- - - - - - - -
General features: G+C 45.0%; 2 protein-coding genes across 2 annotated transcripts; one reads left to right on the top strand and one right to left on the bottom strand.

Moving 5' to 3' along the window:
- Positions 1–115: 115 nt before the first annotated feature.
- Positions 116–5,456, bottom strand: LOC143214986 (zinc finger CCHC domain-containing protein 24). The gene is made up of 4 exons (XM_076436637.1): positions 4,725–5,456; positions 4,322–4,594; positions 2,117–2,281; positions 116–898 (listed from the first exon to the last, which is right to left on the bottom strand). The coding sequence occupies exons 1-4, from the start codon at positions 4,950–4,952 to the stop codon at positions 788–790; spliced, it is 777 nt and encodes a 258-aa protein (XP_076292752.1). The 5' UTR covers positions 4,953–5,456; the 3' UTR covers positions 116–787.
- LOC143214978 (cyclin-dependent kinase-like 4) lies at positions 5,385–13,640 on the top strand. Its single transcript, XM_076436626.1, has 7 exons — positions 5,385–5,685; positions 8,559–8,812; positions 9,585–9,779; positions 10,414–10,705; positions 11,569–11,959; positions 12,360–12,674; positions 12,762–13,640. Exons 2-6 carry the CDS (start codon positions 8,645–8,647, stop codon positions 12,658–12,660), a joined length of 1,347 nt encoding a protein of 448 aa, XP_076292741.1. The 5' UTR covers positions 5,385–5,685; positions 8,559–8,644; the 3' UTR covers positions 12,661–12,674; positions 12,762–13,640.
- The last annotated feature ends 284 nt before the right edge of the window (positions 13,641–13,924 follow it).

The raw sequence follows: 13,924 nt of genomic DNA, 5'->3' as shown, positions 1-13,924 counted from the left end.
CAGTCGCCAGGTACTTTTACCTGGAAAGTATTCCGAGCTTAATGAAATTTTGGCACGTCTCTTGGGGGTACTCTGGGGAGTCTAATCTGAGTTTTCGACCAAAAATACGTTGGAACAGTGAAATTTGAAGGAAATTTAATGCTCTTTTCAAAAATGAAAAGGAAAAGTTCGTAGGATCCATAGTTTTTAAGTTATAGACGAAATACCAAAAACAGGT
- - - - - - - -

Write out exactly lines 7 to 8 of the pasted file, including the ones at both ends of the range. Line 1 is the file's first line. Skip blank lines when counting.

The raw sequence follows: 13,924 nt of genomic DNA, 5'->3' as shown, positions 1-13,924 counted from the left end.
CAGTCGCCAGGTACTTTTACCTGGAAAGTATTCCGAGCTTAATGAAATTTTGGCACGTCTCTTGGGGGTACTCTGGGGAGTCTAATCTGAGTTTTCGACCAAAAATACGTTGGAACAGTGAAATTTGAAGGAAATTTAATGCTCTTTTCAAAAATGAAAAGGAAAAGTTCGTAGGATCCATAGTTTTTAAGTTATAGACGAAATACCAAAAACAGGT